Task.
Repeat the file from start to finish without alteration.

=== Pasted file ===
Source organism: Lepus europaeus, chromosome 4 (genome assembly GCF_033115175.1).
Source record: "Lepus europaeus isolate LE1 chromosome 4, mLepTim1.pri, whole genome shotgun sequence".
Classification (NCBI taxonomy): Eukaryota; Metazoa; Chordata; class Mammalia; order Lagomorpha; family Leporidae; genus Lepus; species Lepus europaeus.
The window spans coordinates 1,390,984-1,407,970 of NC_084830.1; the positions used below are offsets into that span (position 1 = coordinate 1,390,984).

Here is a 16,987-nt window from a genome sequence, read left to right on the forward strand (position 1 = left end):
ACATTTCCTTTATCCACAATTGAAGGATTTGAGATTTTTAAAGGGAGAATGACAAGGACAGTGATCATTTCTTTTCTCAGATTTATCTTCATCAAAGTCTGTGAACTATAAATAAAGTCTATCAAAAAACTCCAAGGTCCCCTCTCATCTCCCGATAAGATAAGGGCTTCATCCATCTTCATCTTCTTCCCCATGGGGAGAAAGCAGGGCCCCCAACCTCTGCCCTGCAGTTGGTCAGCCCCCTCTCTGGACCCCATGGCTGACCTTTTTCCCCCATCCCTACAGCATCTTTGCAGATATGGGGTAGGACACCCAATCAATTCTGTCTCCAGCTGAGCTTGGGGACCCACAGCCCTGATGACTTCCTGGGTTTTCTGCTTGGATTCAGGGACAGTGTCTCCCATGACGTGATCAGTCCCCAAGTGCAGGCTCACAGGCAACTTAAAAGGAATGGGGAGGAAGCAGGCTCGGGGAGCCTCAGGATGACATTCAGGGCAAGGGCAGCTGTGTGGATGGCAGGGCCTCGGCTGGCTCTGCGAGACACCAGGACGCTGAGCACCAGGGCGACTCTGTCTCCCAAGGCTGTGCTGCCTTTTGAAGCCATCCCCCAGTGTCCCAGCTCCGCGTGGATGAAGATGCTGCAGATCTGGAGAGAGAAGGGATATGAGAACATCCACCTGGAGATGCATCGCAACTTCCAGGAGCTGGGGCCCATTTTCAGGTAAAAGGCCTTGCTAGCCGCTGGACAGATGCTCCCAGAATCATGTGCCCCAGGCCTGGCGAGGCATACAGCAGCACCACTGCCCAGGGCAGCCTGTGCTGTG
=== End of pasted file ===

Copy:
Source organism: Lepus europaeus, chromosome 4 (genome assembly GCF_033115175.1).
Source record: "Lepus europaeus isolate LE1 chromosome 4, mLepTim1.pri, whole genome shotgun sequence".
Classification (NCBI taxonomy): Eukaryota; Metazoa; Chordata; class Mammalia; order Lagomorpha; family Leporidae; genus Lepus; species Lepus europaeus.
The window spans coordinates 1,390,984-1,407,970 of NC_084830.1; the positions used below are offsets into that span (position 1 = coordinate 1,390,984).

Here is a 16,987-nt window from a genome sequence, read left to right on the forward strand (position 1 = left end):
ACATTTCCTTTATCCACAATTGAAGGATTTGAGATTTTTAAAGGGAGAATGACAAGGACAGTGATCATTTCTTTTCTCAGATTTATCTTCATCAAAGTCTGTGAACTATAAATAAAGTCTATCAAAAAACTCCAAGGTCCCCTCTCATCTCCCGATAAGATAAGGGCTTCATCCATCTTCATCTTCTTCCCCATGGGGAGAAAGCAGGGCCCCCAACCTCTGCCCTGCAGTTGGTCAGCCCCCTCTCTGGACCCCATGGCTGACCTTTTTCCCCCATCCCTACAGCATCTTTGCAGATATGGGGTAGGACACCCAATCAATTCTGTCTCCAGCTGAGCTTGGGGACCCACAGCCCTGATGACTTCCTGGGTTTTCTGCTTGGATTCAGGGACAGTGTCTCCCATGACGTGATCAGTCCCCAAGTGCAGGCTCACAGGCAACTTAAAAGGAATGGGGAGGAAGCAGGCTCGGGGAGCCTCAGGATGACATTCAGGGCAAGGGCAGCTGTGTGGATGGCAGGGCCTCGGCTGGCTCTGCGAGACACCAGGACGCTGAGCACCAGGGCGACTCTGTCTCCCAAGGCTGTGCTGCCTTTTGAAGCCATCCCCCAGTGTCCCAGCTCCGCGTGGATGAAGATGCTGCAGATCTGGAGAGAGAAGGGATATGAGAACATCCACCTGGAGATGCATCGCAACTTCCAGGAGCTGGGGCCCATTTTCAGGTAAAAGGCCTTGCTAGCCGCTGGACAGATGCTCCCAGAATCATGTGCCCCAGGCCTGGCGAGGCATACAGCAGCACCACTGCCCAGGGCAGCCTGTGCTGTG